"But," says another, "I am conscious of having had naturally a remarkable tenderness of spirit. From my early childhood I knew right from wrong, and when I sinned it cost me much trouble to sin. I have had to wound my conscience before I could speak an ill word, or commit an evil action." Ah, my Brethren, that is a very condemning thing, to sin against a tender conscience. It is a great benefit, and in this age a very unusual benefit, to have much sensitiveness and delicacy of moral constitution. And if you have violated it, it is certainly a great transgression. But though, "we have turned, every one to his own way, the Lord has laid on Him the iniquity of us all." Let no despairing thought come upon you as though this sin were unpardonable. The blood of Jesus Christ, His Son, cleanses us from all sin." Look, now, by faith to Jesus, and you shall find that your sin is blotted out.

There may be one in this place who says, "Sir, I committed a sin under certain remarkable circumstances which I would not, could not, mention. But the remembrance of that one sin rankles in my soul at this hour. If I had not deliberately, and with malice aforethought, having not the fear of God before my eyes, chosen that sin, there might have been hope—but that sin, like a millstone, is about my neck and will sink me forever and ever." Look, Soul! Can you see Christ on the Cross? Will you now confide in Him? If so, though your sins are as scarlet they shall be as wool, though they are red like crimson they shall be as snow.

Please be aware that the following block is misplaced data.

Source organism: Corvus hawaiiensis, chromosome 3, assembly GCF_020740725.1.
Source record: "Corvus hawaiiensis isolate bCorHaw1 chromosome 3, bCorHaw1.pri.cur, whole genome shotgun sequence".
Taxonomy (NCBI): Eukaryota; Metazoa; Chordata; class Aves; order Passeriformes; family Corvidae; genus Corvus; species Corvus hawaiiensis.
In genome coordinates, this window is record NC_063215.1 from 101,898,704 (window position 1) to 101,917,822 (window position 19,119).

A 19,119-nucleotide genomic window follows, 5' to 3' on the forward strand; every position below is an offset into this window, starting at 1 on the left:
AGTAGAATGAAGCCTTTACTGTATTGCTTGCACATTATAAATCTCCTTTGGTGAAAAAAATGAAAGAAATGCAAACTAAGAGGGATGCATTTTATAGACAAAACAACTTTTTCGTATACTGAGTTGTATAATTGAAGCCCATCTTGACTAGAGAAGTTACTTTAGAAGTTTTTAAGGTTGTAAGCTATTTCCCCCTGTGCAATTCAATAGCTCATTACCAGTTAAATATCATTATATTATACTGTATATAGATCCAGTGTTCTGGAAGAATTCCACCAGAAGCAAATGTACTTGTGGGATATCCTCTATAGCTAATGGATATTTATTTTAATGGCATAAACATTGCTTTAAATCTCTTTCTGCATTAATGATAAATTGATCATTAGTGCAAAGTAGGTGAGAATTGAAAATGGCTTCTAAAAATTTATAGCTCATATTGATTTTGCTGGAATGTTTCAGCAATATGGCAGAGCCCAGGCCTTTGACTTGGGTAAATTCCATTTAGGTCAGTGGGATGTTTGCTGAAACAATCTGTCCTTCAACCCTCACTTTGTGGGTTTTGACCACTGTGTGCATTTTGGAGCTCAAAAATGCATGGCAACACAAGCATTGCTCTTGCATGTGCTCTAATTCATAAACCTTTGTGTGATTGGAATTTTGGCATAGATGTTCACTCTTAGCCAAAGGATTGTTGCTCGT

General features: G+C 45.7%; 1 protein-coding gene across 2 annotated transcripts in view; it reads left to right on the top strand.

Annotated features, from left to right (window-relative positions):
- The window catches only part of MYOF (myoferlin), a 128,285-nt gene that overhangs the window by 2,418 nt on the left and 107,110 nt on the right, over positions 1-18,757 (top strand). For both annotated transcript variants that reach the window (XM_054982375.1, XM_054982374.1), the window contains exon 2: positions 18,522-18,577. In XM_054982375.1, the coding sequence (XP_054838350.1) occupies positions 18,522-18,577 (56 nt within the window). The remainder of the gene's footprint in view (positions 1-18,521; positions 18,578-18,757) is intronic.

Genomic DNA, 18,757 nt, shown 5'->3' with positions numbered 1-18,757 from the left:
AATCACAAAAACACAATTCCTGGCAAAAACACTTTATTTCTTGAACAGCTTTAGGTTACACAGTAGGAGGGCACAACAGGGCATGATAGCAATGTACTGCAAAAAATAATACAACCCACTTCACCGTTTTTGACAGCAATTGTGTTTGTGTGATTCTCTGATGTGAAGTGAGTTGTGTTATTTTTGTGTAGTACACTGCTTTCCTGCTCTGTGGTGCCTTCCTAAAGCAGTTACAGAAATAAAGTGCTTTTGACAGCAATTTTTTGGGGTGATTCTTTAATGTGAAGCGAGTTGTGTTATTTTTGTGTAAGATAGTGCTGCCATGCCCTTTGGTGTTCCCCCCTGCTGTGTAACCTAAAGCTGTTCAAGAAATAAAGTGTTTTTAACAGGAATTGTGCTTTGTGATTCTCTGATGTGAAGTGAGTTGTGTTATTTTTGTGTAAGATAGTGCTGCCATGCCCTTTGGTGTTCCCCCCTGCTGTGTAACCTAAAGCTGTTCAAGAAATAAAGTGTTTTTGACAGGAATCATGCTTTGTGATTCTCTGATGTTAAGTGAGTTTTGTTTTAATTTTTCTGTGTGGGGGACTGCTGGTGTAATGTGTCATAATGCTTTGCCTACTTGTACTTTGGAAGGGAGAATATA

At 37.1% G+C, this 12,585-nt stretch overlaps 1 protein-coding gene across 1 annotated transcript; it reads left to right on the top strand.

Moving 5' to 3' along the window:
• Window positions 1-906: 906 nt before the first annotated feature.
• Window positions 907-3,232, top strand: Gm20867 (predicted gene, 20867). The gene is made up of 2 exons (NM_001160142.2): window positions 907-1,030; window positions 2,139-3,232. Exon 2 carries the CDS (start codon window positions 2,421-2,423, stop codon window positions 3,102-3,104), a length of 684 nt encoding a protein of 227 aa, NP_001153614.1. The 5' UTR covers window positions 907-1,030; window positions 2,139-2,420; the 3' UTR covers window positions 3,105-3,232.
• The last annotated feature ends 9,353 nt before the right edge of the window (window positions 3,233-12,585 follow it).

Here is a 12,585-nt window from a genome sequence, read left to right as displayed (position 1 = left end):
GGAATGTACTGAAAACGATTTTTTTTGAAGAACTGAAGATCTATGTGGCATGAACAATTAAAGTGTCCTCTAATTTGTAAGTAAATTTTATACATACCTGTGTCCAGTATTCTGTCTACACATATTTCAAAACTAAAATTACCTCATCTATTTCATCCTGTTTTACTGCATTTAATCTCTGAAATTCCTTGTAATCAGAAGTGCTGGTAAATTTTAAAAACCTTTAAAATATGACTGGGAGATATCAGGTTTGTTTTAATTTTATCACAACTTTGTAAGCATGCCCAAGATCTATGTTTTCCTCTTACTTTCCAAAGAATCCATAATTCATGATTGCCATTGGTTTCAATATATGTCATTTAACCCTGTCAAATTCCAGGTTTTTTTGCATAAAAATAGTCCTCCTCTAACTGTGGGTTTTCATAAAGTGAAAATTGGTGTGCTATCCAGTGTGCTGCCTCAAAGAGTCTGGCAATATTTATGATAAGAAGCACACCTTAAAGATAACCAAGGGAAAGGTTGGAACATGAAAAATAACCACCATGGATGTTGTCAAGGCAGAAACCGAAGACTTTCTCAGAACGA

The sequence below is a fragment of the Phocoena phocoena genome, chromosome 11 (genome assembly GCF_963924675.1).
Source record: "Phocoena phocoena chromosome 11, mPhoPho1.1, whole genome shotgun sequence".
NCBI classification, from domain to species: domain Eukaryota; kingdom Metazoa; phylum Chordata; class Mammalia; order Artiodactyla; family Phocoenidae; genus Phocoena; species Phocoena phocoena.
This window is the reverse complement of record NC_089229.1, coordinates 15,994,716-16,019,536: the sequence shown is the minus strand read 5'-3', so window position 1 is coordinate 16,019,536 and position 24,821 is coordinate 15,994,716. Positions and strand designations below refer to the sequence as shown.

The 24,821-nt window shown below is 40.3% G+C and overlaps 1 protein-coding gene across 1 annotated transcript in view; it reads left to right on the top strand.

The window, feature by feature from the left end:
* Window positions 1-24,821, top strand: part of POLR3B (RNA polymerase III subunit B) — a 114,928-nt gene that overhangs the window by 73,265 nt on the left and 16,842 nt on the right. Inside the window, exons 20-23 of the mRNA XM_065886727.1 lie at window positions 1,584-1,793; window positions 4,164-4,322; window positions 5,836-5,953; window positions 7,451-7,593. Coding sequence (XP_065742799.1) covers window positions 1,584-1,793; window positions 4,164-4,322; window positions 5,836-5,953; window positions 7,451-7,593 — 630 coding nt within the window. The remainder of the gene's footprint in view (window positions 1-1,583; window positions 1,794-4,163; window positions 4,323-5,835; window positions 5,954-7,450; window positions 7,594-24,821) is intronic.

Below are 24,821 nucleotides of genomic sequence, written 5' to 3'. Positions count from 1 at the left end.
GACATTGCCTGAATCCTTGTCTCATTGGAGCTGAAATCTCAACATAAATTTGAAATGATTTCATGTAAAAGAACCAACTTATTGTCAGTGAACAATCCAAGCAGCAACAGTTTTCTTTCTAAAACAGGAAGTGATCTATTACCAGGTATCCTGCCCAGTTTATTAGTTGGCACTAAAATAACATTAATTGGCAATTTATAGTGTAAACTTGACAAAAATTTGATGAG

I know not what your sin may have been, but if it were murder itself, if you would now trust the Son of God, your sin should vanish quite away from you, and you should be clean, clean every whit, before the all-seeing Eyes of Eternal Justice. O that you would believe, and this should be true to you. "No," cries another, "but mine has been a life of peculiarly gross sin. I would not have my character unmasked before this congregation on any account." Consider then, my Friend, what it will be to have it published before a greater congregation, before the entire universe!

"Ah," you say, "I fear my condemnation is certain, for my transgressions have not been those of thought, merely, but of act. The members of my body have been the instruments of uncleanness." Listen, I pray, "All manner of sin and of iniquity shall be forgiven unto men." There is no sin so black, save only one, but it may find forgiveness. Yes, and without exception, there is no sin that is possible to man but what it shall be forgiven to any man who comes to Christ, and with simple trust, does cast himself on Him. Your extreme evil was laid on Christ. Though you have turned unto your own way, yet this, too, was laid on Him.